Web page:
How to explore the result of Volume Rendering into models?
:-1)In scientific visualization and computer graphics, volume
rendering is a set of techniques used to display a
2D projection of a 3D discretely sampled data set, typically a 3D scalar
2)so what you will see in models is just the 3D image.
3) what else you want to know you should specify and according to
that other modules are available
according to me but i am also new user
The result of CTA with Volume Rendering is much better than any other modules,but the 3D view can not be saved solely.
What i want to know is how to save the 3D view in the proper format,so we can edit the result just like models.
after volume rendering use segmentation>export(the last option)> there are
Volume rendering is a visualization technique. No data is generated that could be exported to models (surface meshes). See detailed explanation in this topic:
My understanding is that volumetric rendering is essentially a function (often specific to a tissue and/or imaging modality) which, given a 3D volume (let’s say just a CT volume with voxels with intensity values from 0 to 1), assigns color or intensity/magnitude values and opacity values to each voxel. It is therefore different data than the original 3D volume (although it could be instantly re-created by combining the original volume and the function). When I use the word function I am referring to the display preset in Slicer such as “MR-Default”.
I understand that volume data is inherently different from a surface mesh. However, it would still be useful to be able to export the volumetric rendering as a 3D matrix of intensity values (or color values) with associated opacity values. This would be tremendously useful for a variety of reasons which is why this topic seems to be so popular. I think that many folks are seeing some potential in the Slicer volumetric segmentation module and they want to export some of this secret sauce for use in their own applications/projects.
Is there any way to do this using Slicer?
By burning in looked-up RGBA values into the voxel array you would remove a trivial look-up step, but you would make the data unusable for rendering, as you would lose ability to estimate surface normal from voxel gradient. You could save gradient in a separate volume but then you would end up with a more complicated rendering task overall, increased memory need (about 5x more), and complete inflexibility in how you display your data. This does not seem useful to me and that’s why this kind of data export is not implemented in Slicer (or elsewhere).
Yes, probably exporting the volume after applying the transfer function would not be too useful.
But maybe we could use some information from volume rendering for simple segmentation. How about allowing the user to specify the desired “color” for thresholding? We could determine the original voxel values from that color (using the transfer function) and a tolerance factor maybe, and do a thresholding to include that interval.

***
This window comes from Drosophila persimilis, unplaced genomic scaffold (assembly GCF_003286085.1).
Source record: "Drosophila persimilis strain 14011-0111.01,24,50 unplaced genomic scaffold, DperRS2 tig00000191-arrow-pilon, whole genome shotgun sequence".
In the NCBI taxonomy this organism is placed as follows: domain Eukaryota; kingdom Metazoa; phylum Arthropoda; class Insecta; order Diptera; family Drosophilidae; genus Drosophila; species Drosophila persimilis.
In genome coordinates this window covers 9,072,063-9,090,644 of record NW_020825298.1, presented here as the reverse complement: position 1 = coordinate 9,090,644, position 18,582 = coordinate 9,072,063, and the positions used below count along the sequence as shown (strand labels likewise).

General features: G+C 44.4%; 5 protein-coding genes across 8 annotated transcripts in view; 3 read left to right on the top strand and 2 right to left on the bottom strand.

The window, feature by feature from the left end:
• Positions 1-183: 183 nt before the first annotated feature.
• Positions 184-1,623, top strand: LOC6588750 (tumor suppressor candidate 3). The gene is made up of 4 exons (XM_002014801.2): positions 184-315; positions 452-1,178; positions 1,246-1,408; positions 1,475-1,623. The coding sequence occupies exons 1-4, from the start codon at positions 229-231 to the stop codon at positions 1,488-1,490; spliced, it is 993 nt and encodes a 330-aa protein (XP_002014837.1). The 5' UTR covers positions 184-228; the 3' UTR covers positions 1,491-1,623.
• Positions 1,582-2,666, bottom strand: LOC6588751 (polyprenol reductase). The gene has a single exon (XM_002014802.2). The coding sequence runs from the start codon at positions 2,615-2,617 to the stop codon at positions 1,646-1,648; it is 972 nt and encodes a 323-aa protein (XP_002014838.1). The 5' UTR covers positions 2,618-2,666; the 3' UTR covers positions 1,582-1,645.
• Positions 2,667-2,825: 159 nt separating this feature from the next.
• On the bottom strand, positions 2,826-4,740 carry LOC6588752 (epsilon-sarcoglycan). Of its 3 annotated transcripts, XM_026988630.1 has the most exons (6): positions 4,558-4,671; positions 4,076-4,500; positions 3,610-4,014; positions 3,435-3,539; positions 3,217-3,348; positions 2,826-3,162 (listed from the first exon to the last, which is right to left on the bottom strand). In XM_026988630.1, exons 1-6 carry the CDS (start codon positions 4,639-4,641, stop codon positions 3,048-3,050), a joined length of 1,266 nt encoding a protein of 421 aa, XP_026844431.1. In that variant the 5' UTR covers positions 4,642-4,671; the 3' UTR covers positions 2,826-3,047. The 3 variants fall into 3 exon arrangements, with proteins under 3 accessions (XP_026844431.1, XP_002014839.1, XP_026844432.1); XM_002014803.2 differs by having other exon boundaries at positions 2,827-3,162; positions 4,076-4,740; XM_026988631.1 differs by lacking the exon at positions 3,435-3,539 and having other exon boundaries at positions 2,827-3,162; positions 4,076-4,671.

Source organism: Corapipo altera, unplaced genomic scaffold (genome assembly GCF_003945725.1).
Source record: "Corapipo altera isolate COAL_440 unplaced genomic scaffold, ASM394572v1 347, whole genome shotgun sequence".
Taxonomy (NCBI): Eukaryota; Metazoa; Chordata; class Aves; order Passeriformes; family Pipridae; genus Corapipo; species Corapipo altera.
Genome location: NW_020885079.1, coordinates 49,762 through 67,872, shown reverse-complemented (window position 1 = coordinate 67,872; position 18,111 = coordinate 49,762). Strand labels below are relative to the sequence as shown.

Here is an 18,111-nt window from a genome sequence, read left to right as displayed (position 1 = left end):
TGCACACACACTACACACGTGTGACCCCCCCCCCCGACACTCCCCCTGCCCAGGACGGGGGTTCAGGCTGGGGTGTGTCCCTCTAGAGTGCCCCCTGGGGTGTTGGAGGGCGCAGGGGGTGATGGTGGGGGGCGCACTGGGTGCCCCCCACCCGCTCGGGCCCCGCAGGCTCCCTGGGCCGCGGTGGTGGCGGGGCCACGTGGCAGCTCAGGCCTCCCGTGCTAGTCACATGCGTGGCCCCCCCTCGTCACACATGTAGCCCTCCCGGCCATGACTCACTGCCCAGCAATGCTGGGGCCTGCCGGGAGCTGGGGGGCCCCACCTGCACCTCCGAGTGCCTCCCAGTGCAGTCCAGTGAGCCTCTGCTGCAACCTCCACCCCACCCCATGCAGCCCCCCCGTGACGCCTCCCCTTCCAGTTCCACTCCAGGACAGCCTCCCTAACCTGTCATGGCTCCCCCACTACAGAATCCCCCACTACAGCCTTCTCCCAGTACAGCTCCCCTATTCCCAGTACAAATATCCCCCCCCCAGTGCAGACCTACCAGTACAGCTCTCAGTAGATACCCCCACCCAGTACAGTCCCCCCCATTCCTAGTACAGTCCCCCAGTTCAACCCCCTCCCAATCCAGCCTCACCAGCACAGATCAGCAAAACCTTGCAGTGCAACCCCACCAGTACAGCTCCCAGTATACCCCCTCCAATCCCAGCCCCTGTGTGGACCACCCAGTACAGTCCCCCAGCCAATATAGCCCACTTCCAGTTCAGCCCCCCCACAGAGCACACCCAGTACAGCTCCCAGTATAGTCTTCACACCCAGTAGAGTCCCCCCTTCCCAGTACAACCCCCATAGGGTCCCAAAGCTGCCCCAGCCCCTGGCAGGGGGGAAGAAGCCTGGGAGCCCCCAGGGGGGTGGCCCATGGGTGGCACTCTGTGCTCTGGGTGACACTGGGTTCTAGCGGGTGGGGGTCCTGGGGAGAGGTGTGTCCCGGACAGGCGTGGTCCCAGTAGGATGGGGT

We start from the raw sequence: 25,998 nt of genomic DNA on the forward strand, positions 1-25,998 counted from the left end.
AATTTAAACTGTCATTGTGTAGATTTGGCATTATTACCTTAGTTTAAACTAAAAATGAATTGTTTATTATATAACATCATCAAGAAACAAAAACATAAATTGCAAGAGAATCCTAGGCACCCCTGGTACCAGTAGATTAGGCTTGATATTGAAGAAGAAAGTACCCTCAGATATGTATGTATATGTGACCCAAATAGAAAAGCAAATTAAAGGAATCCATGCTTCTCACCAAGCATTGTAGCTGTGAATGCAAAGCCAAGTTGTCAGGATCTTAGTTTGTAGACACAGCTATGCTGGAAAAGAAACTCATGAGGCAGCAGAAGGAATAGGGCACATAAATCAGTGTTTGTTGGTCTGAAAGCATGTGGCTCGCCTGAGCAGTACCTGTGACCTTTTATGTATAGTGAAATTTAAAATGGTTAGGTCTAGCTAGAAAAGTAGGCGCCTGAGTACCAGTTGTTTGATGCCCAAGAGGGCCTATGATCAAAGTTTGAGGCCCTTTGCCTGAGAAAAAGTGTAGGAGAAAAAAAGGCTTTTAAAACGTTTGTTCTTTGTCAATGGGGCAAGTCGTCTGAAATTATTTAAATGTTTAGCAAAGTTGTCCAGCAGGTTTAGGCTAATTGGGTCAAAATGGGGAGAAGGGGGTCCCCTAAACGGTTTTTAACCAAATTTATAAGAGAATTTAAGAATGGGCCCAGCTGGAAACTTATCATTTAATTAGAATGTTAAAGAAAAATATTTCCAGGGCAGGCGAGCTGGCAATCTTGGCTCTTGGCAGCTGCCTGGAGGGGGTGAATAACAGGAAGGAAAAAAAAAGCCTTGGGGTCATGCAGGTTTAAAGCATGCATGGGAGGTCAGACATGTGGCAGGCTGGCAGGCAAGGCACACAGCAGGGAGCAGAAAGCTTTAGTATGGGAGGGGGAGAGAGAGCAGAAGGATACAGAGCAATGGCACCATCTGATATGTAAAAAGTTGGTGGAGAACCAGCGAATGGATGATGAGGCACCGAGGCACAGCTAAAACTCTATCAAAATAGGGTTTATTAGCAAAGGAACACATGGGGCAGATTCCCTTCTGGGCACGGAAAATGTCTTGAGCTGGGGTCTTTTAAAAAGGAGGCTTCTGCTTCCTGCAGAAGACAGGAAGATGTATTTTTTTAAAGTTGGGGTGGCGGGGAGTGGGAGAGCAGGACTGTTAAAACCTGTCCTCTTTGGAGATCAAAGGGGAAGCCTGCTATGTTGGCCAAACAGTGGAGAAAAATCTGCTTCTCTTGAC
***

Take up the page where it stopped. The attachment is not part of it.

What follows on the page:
I think live preview in slice views in Threshold effect already makes threshold setting quite easy. With multi-volume rendering (that has just been merged into VTK master today) we will be able to show a live preview in 3D views, too.
4 posts were split to a new topic: Convert model to volume rendering
This is an automatic translation from google:
I used to worry about not being able to export STL, because I was mainly used in 3d printing. It doesn’t bother me anymore. If I just want to display a certain DICOM CT sequence, I use python + VTK to display directly, it will be very fast. If it is a general application for 3d printing, I will use python + ITK + VTK to directly export the STL file from the image. If it is for web display, in fact webgl2 now supports 3D rendering. Directly loading files in NRRD or other formats can render as beautiful as slicer.
谢博士：我曾经也一直在为不能导出STL而烦恼，因为我主要用于3d打印领域。后面也不困扰了。如果我只是要显示某个DICOM CT序列的话，我直接用python + VTK来进行显示，会非常快。如果是为了3d打印的常规应用，我会用python+ITK+VTK来直接根据影像导出STL文件。如果是为了web显示，实际上现在webgl2支持三维渲染啊，直接载入NRRD或者其他格式的文件，可以渲染得和slicer一样漂亮。
What you write is true if you only work with CT images and you are only interested in bones.
3d slicer is a good medical image pre-processing software, but not everyone will operate 3d slicer, so after segmenting the image, I use the “mask volume” method of the “Segment Editor” module to fill other valves Value, then export to “nrrd” format, and finally use vtk.js or three.js for web rendering, you can get a beautiful image.
It’s not just CT. But I usually use CT.
I give an example:
This time depends on the condition of the lungs
- Use the 3D slicer’s “Chest Imaging Platform (CIP)” tool to match the approximate location of the lung model.
- “margin” this Segment
- “mask volume” method fills in other thresholds.
- Export as nrrd.
- According to the “CT-Air” rendering value, add the color and CT value of the infected part.
- Render in python + vtk. Of course I can also render in webgl + vtk.js.
Of course, now I have made a small plug-in for 3d slicer to complete the above steps 1-5 fully automatically. I did the above steps just to separate out the air outside the body. Otherwise, it looks like this:
After processing and segmentation, it looks like this:
So it’s not just CT and bones.
Sorry, I ’m Chinese, I do n’t speak English well, I use google translation,
I meant that there are very few things that you can easily visualize directly in native images. If you segment structures in Slicer then you can certainly use simple viewers to visualize the exported results (segmentations, masked volumes, etc.).
Having simple web-based viewers make sense and there are lots of them. For medical imaging, OHIF viewer is particularly good.
yes，you are right。
It seems that there is a character limit in posting, so I have to say another word